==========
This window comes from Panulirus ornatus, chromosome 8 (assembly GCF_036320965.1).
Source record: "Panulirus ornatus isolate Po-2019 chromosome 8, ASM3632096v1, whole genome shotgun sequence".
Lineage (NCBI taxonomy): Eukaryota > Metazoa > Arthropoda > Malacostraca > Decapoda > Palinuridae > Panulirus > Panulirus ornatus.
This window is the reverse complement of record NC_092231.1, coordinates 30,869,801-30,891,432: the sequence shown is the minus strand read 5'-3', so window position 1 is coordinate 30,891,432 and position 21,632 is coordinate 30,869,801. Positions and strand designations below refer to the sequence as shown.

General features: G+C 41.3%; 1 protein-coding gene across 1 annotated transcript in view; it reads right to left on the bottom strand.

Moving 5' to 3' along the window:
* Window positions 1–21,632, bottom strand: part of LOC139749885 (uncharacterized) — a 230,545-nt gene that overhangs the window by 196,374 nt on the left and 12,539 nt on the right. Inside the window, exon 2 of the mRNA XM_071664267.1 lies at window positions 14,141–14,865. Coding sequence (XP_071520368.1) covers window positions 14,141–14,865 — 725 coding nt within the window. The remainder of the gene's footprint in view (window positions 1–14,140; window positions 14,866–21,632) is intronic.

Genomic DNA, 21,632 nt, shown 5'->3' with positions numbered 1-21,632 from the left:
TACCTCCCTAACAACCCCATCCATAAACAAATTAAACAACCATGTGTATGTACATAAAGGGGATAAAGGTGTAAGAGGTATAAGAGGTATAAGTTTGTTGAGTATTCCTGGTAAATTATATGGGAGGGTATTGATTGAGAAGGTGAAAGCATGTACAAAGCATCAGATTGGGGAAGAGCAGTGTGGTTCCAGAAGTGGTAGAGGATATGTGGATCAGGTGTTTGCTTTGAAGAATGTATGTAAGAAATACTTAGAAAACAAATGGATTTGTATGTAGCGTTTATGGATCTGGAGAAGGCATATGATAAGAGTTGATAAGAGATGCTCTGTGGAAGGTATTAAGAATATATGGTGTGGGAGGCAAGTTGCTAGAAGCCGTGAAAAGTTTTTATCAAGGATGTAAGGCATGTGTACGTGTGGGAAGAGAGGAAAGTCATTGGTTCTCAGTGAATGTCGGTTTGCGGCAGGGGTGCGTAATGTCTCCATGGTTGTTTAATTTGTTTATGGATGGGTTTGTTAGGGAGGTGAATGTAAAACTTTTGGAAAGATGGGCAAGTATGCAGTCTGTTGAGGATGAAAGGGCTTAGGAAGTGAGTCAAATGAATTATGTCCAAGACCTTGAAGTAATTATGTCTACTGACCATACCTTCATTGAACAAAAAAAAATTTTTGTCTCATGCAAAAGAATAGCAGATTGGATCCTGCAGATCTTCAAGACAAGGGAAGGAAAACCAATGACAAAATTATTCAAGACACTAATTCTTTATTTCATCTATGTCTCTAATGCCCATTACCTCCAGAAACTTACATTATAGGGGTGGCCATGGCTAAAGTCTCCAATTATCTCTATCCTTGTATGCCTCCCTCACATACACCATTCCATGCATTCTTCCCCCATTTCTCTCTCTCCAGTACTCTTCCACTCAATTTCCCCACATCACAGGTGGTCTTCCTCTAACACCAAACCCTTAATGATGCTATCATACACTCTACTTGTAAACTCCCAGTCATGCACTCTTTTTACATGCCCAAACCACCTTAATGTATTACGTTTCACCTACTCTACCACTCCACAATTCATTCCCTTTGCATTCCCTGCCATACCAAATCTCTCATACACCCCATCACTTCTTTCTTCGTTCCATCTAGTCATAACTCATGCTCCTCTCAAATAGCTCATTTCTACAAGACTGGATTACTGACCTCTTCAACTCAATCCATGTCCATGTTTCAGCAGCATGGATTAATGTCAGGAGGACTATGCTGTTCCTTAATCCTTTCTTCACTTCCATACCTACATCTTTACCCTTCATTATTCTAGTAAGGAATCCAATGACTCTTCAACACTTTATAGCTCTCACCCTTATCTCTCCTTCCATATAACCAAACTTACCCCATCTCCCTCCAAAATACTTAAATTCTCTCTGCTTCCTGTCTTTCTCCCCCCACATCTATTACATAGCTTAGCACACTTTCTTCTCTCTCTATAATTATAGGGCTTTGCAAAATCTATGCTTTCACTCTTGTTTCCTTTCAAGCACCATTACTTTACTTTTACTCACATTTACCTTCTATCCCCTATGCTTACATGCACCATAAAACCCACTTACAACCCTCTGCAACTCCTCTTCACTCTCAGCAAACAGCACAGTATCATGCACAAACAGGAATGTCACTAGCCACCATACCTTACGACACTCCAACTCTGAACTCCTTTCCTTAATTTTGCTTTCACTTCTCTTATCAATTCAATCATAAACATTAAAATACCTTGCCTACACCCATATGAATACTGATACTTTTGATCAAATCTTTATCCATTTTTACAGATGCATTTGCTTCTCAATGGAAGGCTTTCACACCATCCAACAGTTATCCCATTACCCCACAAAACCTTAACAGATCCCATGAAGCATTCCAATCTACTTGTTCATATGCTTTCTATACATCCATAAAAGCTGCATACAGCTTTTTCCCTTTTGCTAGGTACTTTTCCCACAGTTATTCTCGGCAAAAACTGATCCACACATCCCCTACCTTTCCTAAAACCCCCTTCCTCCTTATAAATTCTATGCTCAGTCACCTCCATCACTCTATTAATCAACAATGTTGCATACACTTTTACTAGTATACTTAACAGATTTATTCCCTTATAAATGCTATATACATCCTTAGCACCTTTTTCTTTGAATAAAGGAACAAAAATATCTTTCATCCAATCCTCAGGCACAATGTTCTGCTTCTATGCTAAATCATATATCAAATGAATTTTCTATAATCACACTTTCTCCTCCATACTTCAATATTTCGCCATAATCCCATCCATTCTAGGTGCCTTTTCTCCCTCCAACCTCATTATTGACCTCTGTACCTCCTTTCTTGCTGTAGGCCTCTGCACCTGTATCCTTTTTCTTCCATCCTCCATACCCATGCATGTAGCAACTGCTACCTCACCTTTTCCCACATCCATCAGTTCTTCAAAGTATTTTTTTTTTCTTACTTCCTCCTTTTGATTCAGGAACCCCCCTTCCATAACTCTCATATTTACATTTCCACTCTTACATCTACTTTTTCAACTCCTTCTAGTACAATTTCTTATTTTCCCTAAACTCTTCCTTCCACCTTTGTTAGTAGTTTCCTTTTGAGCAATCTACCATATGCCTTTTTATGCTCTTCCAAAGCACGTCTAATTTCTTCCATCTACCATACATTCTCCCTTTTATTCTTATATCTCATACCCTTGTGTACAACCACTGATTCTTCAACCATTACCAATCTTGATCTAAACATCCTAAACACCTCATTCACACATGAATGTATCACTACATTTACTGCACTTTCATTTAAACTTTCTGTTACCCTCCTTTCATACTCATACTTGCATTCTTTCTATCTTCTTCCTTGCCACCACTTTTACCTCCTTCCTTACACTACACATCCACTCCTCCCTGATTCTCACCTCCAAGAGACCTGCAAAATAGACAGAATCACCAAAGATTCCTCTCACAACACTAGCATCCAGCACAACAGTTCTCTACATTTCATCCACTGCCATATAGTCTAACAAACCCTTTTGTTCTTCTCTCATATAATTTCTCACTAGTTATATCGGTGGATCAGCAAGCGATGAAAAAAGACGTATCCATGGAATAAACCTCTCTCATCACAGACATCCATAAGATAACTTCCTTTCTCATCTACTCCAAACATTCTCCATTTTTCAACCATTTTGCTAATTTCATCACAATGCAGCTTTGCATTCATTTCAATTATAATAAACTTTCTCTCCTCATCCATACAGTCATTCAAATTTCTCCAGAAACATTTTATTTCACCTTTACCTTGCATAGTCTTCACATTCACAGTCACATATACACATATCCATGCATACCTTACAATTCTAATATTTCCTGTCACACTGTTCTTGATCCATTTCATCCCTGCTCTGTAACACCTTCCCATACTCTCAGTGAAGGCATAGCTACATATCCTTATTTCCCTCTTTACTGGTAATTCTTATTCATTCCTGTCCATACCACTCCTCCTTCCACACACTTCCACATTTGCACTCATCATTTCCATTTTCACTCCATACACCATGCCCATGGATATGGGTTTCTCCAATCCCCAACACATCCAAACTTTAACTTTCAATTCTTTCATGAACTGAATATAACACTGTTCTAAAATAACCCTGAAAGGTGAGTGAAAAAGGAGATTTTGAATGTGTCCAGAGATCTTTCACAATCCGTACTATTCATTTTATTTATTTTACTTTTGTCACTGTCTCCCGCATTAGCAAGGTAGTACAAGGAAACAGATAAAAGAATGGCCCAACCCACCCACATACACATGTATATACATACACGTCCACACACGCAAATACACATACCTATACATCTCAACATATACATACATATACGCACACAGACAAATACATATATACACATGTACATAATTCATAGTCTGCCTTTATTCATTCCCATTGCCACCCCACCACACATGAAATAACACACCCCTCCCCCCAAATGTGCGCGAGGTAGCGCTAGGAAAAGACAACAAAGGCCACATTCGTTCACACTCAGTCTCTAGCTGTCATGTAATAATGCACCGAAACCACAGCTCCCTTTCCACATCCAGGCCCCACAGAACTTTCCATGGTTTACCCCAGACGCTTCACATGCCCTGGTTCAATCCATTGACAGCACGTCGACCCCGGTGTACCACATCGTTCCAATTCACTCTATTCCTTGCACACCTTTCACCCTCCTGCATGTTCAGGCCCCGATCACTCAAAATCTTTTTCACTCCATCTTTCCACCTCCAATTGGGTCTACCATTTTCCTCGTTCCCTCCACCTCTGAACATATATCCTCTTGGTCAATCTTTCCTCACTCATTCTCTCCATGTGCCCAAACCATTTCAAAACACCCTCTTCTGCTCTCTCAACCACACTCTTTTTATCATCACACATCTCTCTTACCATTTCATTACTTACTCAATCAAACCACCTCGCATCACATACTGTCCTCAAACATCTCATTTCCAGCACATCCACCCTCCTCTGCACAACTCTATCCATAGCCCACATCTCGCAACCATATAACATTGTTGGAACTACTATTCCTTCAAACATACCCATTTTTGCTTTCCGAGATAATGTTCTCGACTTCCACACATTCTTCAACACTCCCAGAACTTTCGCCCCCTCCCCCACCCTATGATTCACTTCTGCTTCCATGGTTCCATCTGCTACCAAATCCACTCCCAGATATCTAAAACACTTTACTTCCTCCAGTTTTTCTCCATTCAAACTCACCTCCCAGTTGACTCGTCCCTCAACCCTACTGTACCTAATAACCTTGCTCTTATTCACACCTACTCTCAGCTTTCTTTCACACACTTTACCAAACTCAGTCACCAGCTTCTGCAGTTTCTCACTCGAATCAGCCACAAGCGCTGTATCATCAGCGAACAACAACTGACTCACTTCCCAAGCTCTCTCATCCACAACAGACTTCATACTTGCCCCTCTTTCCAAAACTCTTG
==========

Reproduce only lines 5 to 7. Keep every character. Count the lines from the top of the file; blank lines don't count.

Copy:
General features: G+C 41.3%; 1 protein-coding gene across 1 annotated transcript in view; it reads right to left on the bottom strand.

Moving 5' to 3' along the window:
* Window positions 1–21,632, bottom strand: part of LOC139749885 (uncharacterized) — a 230,545-nt gene that overhangs the window by 196,374 nt on the left and 12,539 nt on the right. Inside the window, exon 2 of the mRNA XM_071664267.1 lies at window positions 14,141–14,865. Coding sequence (XP_071520368.1) covers window positions 14,141–14,865 — 725 coding nt within the window. The remainder of the gene's footprint in view (window positions 1–14,140; window positions 14,866–21,632) is intronic.